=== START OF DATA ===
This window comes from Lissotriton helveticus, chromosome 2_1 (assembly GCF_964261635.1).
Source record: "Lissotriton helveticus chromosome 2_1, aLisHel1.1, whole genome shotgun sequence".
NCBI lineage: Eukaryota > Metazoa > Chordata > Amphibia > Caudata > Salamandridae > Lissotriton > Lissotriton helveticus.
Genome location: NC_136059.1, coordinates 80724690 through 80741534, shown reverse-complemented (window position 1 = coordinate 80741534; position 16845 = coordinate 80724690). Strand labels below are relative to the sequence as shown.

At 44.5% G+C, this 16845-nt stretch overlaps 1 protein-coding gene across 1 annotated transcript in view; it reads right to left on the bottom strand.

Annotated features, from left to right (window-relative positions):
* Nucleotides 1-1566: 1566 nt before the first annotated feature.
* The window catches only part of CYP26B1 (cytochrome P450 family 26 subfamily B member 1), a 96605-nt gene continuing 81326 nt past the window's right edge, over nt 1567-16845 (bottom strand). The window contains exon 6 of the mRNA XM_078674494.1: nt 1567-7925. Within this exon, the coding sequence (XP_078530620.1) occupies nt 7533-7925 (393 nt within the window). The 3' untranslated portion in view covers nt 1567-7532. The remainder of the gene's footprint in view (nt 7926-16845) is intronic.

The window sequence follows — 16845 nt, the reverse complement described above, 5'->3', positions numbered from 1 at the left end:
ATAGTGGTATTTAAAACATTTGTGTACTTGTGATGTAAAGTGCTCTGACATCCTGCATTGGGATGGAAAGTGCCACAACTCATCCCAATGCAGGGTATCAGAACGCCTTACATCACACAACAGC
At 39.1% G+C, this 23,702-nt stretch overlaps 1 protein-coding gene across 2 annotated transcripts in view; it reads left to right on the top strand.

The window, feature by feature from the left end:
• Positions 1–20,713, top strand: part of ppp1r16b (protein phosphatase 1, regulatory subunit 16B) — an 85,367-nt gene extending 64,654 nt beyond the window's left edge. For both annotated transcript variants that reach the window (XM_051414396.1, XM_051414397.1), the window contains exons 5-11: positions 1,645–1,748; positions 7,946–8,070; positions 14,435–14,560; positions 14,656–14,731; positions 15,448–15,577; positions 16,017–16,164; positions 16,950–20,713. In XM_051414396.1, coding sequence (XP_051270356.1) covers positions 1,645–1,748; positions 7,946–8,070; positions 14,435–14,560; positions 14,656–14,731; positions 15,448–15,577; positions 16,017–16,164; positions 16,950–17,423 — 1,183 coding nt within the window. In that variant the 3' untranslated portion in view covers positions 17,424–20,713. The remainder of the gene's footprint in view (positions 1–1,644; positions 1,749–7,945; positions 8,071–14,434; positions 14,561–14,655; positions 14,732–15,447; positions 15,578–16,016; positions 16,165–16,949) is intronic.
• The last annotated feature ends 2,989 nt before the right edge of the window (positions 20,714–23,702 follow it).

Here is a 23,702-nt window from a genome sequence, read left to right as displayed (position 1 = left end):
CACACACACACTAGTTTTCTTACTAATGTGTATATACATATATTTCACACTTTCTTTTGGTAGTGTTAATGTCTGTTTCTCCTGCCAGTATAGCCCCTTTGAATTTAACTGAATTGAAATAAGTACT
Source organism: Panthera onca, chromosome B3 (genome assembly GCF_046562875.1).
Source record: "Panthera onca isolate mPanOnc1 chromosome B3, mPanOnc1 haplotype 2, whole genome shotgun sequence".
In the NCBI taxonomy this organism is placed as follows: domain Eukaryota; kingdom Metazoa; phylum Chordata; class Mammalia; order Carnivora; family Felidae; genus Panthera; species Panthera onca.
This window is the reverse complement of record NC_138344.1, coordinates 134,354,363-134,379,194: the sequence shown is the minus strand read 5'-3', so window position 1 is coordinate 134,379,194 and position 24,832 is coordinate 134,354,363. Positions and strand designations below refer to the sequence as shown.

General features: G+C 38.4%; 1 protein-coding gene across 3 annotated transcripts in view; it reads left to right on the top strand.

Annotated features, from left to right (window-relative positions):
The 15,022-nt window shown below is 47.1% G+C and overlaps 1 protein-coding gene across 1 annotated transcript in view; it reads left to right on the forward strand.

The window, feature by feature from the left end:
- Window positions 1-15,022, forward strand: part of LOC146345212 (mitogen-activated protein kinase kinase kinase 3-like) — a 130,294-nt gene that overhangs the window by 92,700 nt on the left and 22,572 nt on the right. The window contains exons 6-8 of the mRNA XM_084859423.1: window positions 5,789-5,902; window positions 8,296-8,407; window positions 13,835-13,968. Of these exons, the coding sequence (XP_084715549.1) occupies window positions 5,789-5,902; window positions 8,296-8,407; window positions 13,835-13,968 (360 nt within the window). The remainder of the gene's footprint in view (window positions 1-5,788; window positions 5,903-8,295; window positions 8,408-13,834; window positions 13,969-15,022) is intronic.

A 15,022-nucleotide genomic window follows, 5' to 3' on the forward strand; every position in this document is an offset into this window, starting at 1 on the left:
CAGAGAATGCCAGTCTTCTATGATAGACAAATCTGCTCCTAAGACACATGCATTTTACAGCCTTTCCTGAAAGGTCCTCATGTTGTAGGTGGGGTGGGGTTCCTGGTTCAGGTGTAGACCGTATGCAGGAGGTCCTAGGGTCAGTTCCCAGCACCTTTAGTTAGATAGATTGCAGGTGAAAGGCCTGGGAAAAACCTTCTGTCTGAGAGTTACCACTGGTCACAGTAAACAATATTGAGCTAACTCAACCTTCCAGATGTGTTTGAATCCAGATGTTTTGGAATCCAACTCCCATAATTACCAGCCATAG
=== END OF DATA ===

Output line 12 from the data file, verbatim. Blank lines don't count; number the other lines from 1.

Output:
The window, feature by feature from the left end: